UK competitiveness weakened by rising tax burden

June 06, 2011 2:47 PM

The Centre for Policy Studies have released a competitiveness briefing analysing the UK’s performance on three competitiveness indices since 1997. The CPS say:

“over the past 14 years, our competitiveness has been undermined by excessive regulation, high taxes and mismanagement of government finances.”


“In order to return the UK to its competitive position achieved in the late 1990s, the Coalition will need to open up public services to competitive pressures, deregulate enterprise and lower the tax burden. Our fall down the league tables show that these are steps we cannot afford not to take.”


The reports cited in the CPS’s briefing contain some fascinating detail which highlights the importance and urgency of the task of simplifying and reducing Britain’s burdensome tax code: On a scale where 1 indicates “extremely wasteful” and 7 equates to “highly efficient in providing necessary goods and services”  the UK scores 3.2, at 72nd place out of 139, in the World Economics Forum assessment of wastefulness of government spending. In the burden of government regulation we came 89th, our total tax rate left us at 54th place while we were 95th on the extent and effect of taxation on incentives to work or invest.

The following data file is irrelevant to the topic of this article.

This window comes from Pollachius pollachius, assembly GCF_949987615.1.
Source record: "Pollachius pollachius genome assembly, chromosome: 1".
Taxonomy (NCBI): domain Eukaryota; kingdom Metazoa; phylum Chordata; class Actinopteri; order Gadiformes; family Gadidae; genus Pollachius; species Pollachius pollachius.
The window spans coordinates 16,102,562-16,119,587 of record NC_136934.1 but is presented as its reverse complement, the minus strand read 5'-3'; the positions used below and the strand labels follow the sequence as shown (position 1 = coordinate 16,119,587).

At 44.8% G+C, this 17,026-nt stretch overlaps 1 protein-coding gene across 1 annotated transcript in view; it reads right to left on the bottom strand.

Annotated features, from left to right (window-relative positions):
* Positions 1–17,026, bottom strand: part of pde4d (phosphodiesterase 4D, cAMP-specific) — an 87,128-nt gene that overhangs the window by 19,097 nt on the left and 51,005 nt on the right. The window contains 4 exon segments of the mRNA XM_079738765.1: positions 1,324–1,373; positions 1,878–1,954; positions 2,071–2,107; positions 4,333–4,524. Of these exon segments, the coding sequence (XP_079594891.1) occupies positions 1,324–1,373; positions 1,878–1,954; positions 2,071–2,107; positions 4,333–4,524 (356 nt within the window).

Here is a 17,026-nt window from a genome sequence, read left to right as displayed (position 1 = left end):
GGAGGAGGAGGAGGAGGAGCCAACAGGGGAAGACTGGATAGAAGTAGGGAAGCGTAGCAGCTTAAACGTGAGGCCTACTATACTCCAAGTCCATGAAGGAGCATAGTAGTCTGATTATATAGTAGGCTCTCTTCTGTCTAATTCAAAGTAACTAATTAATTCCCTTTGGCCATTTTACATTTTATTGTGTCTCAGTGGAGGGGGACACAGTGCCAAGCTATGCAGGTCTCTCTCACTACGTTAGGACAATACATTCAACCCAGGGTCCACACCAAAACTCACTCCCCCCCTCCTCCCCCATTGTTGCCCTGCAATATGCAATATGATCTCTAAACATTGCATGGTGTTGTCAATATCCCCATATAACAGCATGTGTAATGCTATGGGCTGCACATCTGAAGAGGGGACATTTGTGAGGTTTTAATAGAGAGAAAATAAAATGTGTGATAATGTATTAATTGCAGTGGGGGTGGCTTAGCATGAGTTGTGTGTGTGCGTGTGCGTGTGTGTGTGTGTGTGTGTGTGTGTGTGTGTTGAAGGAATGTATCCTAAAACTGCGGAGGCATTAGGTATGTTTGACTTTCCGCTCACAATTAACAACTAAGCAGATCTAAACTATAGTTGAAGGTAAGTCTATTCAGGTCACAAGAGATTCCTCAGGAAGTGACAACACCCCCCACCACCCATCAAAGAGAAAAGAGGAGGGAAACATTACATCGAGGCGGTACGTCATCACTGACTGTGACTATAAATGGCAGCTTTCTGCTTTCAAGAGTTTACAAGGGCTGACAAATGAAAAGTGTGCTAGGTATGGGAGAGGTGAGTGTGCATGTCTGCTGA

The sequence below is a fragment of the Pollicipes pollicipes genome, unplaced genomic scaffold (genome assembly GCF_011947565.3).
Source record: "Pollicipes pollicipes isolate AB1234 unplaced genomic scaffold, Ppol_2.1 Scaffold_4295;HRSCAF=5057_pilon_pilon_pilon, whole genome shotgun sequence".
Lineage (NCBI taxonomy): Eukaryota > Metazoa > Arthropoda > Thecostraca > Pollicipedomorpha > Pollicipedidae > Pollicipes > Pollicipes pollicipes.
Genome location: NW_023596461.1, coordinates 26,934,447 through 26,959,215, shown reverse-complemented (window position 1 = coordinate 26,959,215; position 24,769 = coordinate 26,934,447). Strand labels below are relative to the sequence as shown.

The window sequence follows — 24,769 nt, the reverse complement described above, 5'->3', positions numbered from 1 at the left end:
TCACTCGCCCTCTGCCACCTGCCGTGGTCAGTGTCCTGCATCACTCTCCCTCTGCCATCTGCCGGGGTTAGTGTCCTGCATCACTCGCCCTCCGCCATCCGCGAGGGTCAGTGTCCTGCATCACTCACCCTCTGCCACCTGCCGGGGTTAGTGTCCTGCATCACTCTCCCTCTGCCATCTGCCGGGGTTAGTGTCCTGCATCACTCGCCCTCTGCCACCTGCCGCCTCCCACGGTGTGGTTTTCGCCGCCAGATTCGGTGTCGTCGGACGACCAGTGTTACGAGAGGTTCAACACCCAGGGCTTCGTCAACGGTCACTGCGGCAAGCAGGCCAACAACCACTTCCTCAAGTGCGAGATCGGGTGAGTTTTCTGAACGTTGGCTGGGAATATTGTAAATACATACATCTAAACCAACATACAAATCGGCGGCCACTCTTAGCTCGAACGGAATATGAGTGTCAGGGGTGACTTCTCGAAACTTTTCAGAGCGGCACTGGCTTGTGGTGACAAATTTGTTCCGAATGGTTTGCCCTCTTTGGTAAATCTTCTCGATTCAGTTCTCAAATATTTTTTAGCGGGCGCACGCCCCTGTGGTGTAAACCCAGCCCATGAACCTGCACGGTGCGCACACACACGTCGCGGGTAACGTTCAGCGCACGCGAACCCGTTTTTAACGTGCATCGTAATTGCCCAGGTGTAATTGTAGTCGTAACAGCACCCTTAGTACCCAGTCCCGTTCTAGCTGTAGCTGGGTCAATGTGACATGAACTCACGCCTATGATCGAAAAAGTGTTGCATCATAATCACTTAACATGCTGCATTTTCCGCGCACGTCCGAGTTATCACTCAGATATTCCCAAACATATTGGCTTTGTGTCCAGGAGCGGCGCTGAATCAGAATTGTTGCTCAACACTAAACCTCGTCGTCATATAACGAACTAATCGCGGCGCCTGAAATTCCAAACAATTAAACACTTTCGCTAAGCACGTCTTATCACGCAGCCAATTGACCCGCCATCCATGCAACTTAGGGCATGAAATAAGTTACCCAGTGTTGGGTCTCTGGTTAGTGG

Government in Britain is hugely wasteful, which means resources are squandered. But it also means the high tax rates and complex tax rules to fund it all discourage the investment, jobs and growth we need to restore us to economic health. The case for tax cuts and tax simplification is both urgent and overwhelming.The Centre for Policy Studies have released a competitiveness briefing analysing the UK’s performance on three competitiveness indices since 1997. The CPS say:

“over the past 14 years, our competitiveness has been undermined by excessive regulation, high taxes and mismanagement of government finances.”


“In order to return the UK to its competitive position achieved in the late 1990s, the Coalition will need to open up public services to competitive pressures, deregulate enterprise and lower the tax burden. Our fall down the league tables show that these are steps we cannot afford not to take.”


The reports cited in the CPS’s briefing contain some fascinating detail which highlights the importance and urgency of the task of simplifying and reducing Britain’s burdensome tax code: On a scale where 1 indicates “extremely wasteful” and 7 equates to “highly efficient in providing necessary goods and services”  the UK scores 3.2, at 72nd place out of 139, in the World Economics Forum assessment of wastefulness of government spending. In the burden of government regulation we came 89th, our total tax rate left us at 54th place while we were 95th on the extent and effect of taxation on incentives to work or invest.

Government in Britain is hugely wasteful, which means resources are squandered. But it also means the high tax rates and complex tax rules to fund it all discourage the investment, jobs and growth we need to restore us to economic health. The case for tax cuts and tax simplification is both urgent and overwhelming.

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